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Nekolla, Katharina; Kick, Kerstin; Sellner, Sabine; Mildner, Karina; Zahler, Tefan; Zeuschner, Dagmar; Krombach, Fritz and Rehberg, Markus (2016): Influence of Surface Modifications on the Spatiotemporal Microdistribution of Quantum Dots In Vivo. In: Small, Vol. 12, No. 19: pp. 2641-2651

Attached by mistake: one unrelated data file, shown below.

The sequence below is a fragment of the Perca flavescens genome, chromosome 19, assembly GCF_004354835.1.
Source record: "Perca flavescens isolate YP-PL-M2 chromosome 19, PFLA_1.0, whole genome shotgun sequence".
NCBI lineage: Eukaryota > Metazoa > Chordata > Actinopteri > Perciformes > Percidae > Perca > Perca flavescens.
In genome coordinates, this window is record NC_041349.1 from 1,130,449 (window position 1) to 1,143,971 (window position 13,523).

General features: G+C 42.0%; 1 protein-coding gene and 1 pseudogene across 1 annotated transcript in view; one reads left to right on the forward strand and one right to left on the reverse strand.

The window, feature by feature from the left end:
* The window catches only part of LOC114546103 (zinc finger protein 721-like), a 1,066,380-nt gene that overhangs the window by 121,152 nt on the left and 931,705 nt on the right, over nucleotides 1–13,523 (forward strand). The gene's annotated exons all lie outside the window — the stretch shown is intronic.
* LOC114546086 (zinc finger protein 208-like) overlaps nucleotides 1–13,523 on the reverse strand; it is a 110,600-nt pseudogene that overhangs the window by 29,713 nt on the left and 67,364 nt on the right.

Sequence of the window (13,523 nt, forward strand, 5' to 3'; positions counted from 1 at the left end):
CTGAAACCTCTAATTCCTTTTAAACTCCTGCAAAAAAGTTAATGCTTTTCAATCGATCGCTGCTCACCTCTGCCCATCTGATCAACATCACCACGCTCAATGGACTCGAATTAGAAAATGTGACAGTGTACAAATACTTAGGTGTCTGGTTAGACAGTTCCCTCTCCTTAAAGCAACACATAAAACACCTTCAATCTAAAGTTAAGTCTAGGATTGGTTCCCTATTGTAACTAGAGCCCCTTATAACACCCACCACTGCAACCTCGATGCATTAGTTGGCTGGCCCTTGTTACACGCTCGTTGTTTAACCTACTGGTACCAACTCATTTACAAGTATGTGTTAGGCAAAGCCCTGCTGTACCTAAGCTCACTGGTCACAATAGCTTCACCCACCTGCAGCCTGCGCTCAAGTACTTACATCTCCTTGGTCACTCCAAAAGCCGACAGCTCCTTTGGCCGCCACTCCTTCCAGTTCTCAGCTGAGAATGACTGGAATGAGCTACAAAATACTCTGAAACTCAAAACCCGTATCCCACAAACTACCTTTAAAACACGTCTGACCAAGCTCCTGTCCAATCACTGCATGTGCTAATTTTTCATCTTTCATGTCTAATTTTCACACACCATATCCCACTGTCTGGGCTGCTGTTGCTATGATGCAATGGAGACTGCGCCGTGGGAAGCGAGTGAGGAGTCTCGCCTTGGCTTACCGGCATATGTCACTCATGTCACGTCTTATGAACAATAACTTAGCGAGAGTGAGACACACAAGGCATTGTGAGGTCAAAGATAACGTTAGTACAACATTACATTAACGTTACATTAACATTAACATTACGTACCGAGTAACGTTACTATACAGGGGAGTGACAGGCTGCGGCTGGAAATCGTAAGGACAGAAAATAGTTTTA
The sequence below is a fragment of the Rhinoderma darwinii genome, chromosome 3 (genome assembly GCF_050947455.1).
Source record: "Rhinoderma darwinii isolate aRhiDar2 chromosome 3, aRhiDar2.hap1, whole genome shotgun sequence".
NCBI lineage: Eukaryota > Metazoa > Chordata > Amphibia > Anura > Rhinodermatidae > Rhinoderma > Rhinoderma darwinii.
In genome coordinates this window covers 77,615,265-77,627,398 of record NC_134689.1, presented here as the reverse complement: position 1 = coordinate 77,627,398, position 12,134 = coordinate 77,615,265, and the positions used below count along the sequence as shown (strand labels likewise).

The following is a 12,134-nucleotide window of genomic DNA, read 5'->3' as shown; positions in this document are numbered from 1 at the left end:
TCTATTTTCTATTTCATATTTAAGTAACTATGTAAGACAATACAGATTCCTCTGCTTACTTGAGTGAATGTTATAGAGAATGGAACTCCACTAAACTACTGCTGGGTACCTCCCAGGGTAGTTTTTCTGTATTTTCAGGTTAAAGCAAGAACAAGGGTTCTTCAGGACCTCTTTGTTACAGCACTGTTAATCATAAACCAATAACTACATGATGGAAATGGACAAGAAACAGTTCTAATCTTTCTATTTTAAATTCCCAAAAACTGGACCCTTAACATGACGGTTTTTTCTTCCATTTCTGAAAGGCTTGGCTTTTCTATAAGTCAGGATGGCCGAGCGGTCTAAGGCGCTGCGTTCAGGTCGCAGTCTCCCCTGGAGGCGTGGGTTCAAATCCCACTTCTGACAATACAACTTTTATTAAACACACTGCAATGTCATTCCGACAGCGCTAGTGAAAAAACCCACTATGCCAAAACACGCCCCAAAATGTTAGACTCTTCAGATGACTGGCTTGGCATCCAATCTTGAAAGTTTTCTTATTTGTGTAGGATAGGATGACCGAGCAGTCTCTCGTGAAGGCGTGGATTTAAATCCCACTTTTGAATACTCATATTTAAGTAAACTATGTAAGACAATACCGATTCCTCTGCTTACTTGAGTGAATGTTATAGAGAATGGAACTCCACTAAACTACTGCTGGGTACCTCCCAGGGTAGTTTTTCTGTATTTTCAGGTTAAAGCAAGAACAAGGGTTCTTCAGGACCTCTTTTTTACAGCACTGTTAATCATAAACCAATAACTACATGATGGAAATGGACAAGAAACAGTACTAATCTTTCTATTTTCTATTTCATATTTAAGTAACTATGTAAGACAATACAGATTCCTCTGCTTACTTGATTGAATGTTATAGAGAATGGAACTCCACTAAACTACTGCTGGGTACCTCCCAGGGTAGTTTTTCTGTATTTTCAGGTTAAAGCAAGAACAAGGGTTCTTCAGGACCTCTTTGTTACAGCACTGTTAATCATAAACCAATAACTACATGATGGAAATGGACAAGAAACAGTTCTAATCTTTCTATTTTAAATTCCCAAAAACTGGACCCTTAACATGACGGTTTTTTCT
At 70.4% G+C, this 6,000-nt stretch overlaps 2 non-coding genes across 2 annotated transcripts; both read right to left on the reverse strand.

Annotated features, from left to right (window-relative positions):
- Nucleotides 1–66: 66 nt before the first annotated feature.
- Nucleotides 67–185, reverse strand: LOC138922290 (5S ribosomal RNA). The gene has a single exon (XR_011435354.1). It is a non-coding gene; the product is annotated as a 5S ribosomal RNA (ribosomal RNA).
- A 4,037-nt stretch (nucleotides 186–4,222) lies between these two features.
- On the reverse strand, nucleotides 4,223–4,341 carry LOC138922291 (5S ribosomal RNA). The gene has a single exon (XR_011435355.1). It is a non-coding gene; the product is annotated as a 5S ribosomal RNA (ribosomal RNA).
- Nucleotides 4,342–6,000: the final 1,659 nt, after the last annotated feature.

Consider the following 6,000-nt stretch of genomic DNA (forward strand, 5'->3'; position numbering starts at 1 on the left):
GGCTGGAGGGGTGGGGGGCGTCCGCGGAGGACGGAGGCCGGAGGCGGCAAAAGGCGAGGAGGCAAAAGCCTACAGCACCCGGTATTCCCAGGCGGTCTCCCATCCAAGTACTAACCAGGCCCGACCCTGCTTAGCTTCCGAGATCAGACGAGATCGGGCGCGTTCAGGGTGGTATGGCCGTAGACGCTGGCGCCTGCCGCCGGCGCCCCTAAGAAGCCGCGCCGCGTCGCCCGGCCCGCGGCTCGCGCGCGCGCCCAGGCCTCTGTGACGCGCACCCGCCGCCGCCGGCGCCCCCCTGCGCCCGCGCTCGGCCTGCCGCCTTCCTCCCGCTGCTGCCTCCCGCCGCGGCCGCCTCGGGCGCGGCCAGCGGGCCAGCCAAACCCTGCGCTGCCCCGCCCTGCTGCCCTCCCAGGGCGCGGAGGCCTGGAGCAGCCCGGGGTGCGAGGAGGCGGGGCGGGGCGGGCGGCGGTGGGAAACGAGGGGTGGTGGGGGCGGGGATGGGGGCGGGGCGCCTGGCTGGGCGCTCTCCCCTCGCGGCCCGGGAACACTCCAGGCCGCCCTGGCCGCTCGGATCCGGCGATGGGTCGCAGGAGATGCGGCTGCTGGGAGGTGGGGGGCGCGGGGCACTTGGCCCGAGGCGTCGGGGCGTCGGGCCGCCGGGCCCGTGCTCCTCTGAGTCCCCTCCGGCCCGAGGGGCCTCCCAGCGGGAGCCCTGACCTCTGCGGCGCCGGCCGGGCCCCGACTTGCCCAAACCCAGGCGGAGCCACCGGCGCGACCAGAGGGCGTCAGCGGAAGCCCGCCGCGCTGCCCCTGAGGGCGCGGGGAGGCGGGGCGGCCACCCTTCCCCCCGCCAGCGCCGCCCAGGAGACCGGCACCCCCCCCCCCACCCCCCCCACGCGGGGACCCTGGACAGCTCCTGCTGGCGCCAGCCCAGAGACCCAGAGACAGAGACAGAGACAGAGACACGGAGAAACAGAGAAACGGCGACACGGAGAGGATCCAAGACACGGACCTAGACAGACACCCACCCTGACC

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For biomedical applications of nanoconstructs, it is a general prerequisite to efficiently reach the desired target site. In this regard, it is crucial to determine the spatiotemporal distribution of nanomaterials at the microscopic tissue level. Therefore, the effect of different surface modifications on the distribution of microinjected quantum dots (QDs) in mouse skeletal muscle tissue has been investigated. In vivo real-time fluorescence microscopy and particle tracking reveal that carboxyl QDs preferentially attach to components of the extracellular matrix (ECM), whereas QDs coated with polyethylene glycol (PEG) show little interaction with tissue constituents. Transmission electron microscopy elucidates that carboxyl QDs adhere to collagen fibers as well as basement membranes, a type of ECM located on the basolateral side of blood vessel walls. Moreover, carboxyl QDs have been found in endothelial junctions as well as in caveolae of endothelial cells, enabling them to translocate into the vessel lumen. The in vivo QD distribution is confirmed by in vitro experiments. The data suggest that ECM components act as a selective barrier depending on QD surface modification. For future biomedical applications, such as targeting of blood vessel walls, the findings of this study offer design criteria for nanoconstructs that meet the requirements of the respective application.

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